The H. Henry Meeter Center for Calvin Studies is a research center specializing in John Calvin, Calvinism, the Reformation, and Early Modern Studies that opened in 1981 and is located on the fourth floor [of the Hekman Library]. The collection includes both the Calvinism Resources Database and the Post-Reformation Digital Library. While the collection endeavors to include materials in all languages in which they appear, many of the rare books, pamphlets and monographs  are in the Dutch language and reflect the Dutch Reformed wing of the Reformation. The center offers research stipends, public lectures and produces a newsletter and occasional publications.

 

 


The Post-Reformation Digital Library
http://libguides.calvin.edu/prdl

 

The core of the PRDL project involves the organization of thousands of documents available in digital form from select digital libraries from Europe and North America, which are beginning to make digitized forms of their holdings available to the public. The project covers the work of hundreds of authors from a wide variety of theological, philosophical, and ecclesiastical traditions.

The PRDL is a select bibliography that organizes the vast array of these digital sources from the Reformation and Post-Reformation/Early Modern Era (late 15th-18th c.) periods that are now available on the web. PRDL spans publicly-accessible collections from major research libraries, independent scholarly initiatives, and corporate documentation projects. With the proliferation of digital books scattered across various places on the web, it can be difficult for the individual scholar to find or keep track of all the new content that is appearing almost daily.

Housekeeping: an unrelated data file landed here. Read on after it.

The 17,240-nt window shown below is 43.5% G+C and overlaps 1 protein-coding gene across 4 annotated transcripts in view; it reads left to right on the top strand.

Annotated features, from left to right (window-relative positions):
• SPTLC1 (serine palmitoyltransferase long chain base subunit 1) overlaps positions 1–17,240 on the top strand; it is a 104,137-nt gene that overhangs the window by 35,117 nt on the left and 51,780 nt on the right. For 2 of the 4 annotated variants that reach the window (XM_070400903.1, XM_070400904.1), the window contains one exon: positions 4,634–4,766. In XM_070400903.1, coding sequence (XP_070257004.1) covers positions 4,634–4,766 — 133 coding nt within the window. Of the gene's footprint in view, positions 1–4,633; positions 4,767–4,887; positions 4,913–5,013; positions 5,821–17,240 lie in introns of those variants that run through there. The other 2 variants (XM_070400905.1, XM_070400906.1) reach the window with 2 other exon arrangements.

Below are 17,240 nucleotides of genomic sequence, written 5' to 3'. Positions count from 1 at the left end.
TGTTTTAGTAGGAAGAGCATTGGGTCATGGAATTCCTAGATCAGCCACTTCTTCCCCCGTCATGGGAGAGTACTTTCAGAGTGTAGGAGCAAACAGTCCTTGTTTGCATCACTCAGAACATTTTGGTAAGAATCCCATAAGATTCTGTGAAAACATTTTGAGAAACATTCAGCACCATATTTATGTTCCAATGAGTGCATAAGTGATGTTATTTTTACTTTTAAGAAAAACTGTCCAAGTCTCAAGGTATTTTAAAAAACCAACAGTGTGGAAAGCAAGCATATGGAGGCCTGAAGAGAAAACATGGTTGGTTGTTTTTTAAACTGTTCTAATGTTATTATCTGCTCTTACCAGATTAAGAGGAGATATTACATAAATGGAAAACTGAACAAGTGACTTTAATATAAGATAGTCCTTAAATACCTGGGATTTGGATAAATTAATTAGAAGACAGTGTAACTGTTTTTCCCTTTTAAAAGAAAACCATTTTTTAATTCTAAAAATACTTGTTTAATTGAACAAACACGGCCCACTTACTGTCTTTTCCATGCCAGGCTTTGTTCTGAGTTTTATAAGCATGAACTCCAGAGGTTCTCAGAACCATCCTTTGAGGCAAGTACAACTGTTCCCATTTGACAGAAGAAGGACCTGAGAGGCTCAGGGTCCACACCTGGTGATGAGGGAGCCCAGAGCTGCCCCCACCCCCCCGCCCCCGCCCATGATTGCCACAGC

PRDL is a collaborative effort to organize this content for scholars of early modern theology.  It is hosted by the H. Henry Meeter Center for Calvin Studies of Calvin College and Calvin Theological Seminary.

 

 


The Puritan Research Center, Puritan Reformed Theological Seminary
http://puritanseminary.org/library/puritan-research-center

 

The Puritan Research Center contains an outstanding collection of primary source materials on the English and American Puritans and Dutch Further Reformation divines, including many rare, antiquarian volumes as well as a large secondary source section and the Puritan Studies Index, promoting historical, theological, and critical study.  Numerous rare, first-edition writings as well as modern reprints are available in the Center for research and study purposes. 

 

 


The A. C. Van Raalte Institute, Hope College
http://www.hope.edu/resources/vri

 

“The mission of the Institute is to honor the memory and the vision of the Reverend Dr. Albertus C. Van Raalte, the founder of Holland and Hope College, by studying his life and work. From this mission also is derived the scholarly investigation and publication of materials concerned with the immigration and the contributions of the Dutch and their descendants in the United States of America. Furthermore, the Institute is dedicated to the study of the history of all the people who have comprised the community throughout its history.”

The archives contain published and manuscript resources related to Hope College, Western Theological Seminary, the Reformed Church in America and the Dutch immigrant colonies particularly in Western Michigan.  A valuable newspaper and periodical collection exists. Resources are in both Dutch and English.

 


Suggestions for additional , compatible links for this page—along with brief write-ups on them—are invited. They may be submitted to DRTS via email.